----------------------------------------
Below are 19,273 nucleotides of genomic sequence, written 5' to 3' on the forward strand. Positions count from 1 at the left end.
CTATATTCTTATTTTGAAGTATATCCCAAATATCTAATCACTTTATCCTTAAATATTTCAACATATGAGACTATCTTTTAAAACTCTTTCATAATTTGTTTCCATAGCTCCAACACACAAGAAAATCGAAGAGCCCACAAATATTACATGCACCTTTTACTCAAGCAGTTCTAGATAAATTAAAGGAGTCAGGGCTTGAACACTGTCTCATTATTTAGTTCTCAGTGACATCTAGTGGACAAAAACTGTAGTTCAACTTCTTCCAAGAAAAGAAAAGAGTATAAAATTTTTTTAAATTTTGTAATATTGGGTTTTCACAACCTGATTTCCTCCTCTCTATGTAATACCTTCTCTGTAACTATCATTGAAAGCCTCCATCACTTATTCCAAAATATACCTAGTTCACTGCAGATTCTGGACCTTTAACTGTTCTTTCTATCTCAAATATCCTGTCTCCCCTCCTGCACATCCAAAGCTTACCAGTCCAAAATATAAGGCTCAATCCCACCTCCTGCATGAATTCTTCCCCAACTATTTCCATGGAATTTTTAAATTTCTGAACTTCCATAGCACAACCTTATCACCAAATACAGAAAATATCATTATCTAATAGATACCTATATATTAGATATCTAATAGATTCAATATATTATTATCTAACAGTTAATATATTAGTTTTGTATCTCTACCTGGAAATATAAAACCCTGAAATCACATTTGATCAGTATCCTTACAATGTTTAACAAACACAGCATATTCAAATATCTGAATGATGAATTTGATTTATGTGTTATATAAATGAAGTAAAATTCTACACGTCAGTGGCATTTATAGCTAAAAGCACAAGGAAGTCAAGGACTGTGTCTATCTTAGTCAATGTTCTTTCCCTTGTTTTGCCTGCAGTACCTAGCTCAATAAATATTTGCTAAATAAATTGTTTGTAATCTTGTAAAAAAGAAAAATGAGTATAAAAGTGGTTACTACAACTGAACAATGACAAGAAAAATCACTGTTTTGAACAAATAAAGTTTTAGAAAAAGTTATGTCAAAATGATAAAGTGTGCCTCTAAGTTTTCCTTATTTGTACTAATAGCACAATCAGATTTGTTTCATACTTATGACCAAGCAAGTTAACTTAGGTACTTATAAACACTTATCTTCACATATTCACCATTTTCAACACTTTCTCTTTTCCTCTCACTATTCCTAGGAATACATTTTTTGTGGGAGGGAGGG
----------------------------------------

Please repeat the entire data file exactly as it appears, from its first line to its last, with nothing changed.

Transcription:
Below are 19,273 nucleotides of genomic sequence, written 5' to 3' on the forward strand. Positions count from 1 at the left end.
CTATATTCTTATTTTGAAGTATATCCCAAATATCTAATCACTTTATCCTTAAATATTTCAACATATGAGACTATCTTTTAAAACTCTTTCATAATTTGTTTCCATAGCTCCAACACACAAGAAAATCGAAGAGCCCACAAATATTACATGCACCTTTTACTCAAGCAGTTCTAGATAAATTAAAGGAGTCAGGGCTTGAACACTGTCTCATTATTTAGTTCTCAGTGACATCTAGTGGACAAAAACTGTAGTTCAACTTCTTCCAAGAAAAGAAAAGAGTATAAAATTTTTTTAAATTTTGTAATATTGGGTTTTCACAACCTGATTTCCTCCTCTCTATGTAATACCTTCTCTGTAACTATCATTGAAAGCCTCCATCACTTATTCCAAAATATACCTAGTTCACTGCAGATTCTGGACCTTTAACTGTTCTTTCTATCTCAAATATCCTGTCTCCCCTCCTGCACATCCAAAGCTTACCAGTCCAAAATATAAGGCTCAATCCCACCTCCTGCATGAATTCTTCCCCAACTATTTCCATGGAATTTTTAAATTTCTGAACTTCCATAGCACAACCTTATCACCAAATACAGAAAATATCATTATCTAATAGATACCTATATATTAGATATCTAATAGATTCAATATATTATTATCTAACAGTTAATATATTAGTTTTGTATCTCTACCTGGAAATATAAAACCCTGAAATCACATTTGATCAGTATCCTTACAATGTTTAACAAACACAGCATATTCAAATATCTGAATGATGAATTTGATTTATGTGTTATATAAATGAAGTAAAATTCTACACGTCAGTGGCATTTATAGCTAAAAGCACAAGGAAGTCAAGGACTGTGTCTATCTTAGTCAATGTTCTTTCCCTTGTTTTGCCTGCAGTACCTAGCTCAATAAATATTTGCTAAATAAATTGTTTGTAATCTTGTAAAAAAGAAAAATGAGTATAAAAGTGGTTACTACAACTGAACAATGACAAGAAAAATCACTGTTTTGAACAAATAAAGTTTTAGAAAAAGTTATGTCAAAATGATAAAGTGTGCCTCTAAGTTTTCCTTATTTGTACTAATAGCACAATCAGATTTGTTTCATACTTATGACCAAGCAAGTTAACTTAGGTACTTATAAACACTTATCTTCACATATTCACCATTTTCAACACTTTCTCTTTTCCTCTCACTATTCCTAGGAATACATTTTTTGTGGGAGGGAGGG